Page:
'The entire city was running with us'; Tucsonans' takes on being 'Boston Strong' one year later

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'The entire city was running with us'; Tucsonans' takes on being 'Boston Strong' one year later

By Maggie Vespa. CREATED Apr 21, 2014

TUCSON (KGUN9-TV) -  More than 35,000 people were 'Boston Strong' Monday night.

In the mix were dozens of Tucsonans.
Some of them were running the Boston marathon for the first time.
Others were returning after last year's race, when two men, armed with two bombs, wreaked havoc near that iconic finish line.
When 9OYS spoke to these three women last week, they told us they didnt' know what to expect.
Monday night, they said one thing is clear: that city has never been 'Boston Stronger'.
"It's something that I could never explain to anybody; how amazing it was," said Amy Dowe.
"The spectators, they were just more determined than ever to prove how 'Boston Strong' they were or 'Boston proud'," said Laura Swenson.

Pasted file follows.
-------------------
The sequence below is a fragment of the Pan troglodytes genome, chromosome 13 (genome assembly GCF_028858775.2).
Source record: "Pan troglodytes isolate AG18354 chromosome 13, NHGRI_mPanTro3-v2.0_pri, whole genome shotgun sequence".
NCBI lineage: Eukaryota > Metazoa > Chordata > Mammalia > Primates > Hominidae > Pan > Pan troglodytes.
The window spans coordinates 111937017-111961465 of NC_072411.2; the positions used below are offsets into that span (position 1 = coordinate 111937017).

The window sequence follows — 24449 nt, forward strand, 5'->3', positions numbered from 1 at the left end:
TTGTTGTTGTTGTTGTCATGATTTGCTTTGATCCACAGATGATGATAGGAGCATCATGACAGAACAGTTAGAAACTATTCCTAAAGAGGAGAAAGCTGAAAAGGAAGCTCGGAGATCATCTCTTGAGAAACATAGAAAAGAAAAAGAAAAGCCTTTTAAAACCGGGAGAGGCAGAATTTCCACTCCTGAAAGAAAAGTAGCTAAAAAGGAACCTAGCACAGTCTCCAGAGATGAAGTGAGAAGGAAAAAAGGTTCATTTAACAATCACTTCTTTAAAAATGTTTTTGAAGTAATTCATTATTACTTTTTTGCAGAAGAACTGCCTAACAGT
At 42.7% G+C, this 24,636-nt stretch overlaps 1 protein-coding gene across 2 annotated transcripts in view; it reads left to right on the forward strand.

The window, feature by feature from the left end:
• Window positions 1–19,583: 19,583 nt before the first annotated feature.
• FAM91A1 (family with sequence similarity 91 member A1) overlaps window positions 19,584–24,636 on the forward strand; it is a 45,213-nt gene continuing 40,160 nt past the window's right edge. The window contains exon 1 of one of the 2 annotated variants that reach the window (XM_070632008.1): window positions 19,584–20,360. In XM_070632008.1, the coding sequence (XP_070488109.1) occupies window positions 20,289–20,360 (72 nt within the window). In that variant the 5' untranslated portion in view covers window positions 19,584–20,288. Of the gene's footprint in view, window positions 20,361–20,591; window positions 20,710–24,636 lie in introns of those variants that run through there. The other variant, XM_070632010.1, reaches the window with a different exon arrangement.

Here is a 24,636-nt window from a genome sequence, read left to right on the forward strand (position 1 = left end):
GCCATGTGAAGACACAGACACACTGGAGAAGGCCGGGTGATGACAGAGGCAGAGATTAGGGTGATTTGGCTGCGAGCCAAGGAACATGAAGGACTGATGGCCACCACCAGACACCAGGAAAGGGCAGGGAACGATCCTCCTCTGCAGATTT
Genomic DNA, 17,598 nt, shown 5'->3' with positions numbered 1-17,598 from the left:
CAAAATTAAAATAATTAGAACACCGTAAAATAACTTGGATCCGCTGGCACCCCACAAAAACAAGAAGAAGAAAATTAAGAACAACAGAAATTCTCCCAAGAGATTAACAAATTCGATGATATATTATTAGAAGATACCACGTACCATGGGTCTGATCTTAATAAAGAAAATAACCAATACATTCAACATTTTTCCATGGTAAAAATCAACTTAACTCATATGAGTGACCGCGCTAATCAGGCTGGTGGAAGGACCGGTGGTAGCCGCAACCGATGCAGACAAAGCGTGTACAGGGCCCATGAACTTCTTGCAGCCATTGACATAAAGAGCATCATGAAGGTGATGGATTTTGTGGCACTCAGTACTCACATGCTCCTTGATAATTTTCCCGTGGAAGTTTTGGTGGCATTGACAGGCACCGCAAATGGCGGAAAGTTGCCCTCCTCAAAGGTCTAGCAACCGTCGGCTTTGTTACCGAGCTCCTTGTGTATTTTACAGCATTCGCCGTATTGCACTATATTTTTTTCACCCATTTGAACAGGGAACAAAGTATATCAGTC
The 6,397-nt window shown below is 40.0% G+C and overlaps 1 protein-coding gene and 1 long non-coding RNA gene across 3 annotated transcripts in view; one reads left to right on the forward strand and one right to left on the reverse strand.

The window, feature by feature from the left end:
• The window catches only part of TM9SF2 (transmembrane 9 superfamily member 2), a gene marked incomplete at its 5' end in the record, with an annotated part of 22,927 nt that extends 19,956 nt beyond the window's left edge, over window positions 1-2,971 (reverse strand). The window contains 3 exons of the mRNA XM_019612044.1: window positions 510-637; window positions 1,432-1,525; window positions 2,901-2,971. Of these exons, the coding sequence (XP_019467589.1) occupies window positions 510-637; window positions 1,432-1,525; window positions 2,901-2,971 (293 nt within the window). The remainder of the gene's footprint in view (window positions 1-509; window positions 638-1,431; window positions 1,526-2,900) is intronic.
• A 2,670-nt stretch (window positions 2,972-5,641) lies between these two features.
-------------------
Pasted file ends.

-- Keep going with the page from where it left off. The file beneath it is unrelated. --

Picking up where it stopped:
"You could definitely tell the entire city was out there running the marathon with us today," said Ginger Cross.
One year ago it was a city under seige.
Monday, Amy Dowe, Laura Swenson and Ginger Cross say Boston was a beacon of hope, though it wasn't without scars.
"A lot of emotions came back, but I told myself it was okay," said Cross who ran last year's race, but never crossed the finish line.  "This was the year everything was fine.  The security was at its height."
That security including ramped up police, roaving helicopters and rooftop snypers.
It was welcome relief for those running with a purpose though like Dowe.
Her best friend Roseann Sdoia lost a leg in last year's bombings and has been recovering since.
Monday she greeted Dowe at the finish line.
"That final mile is really tough but to hear the people and to see them and to know that as soon as I took that corner, I'd get to see her," she said.  "That was awesome."
And it was the struggles of so many like Sdioa, that kept them running, that made them finish.
They finished for those who can't.
"For the survivors, they don't have a finish line," said Cross.  "They're going to live with this every day for the rest of their lives, so even though today was a day of celebration, we think about them and that their journey is not over."
To donate to the recovery efforts of all marathon survivors, click here.
To donate to Roseann Sdoia's recovery, click here.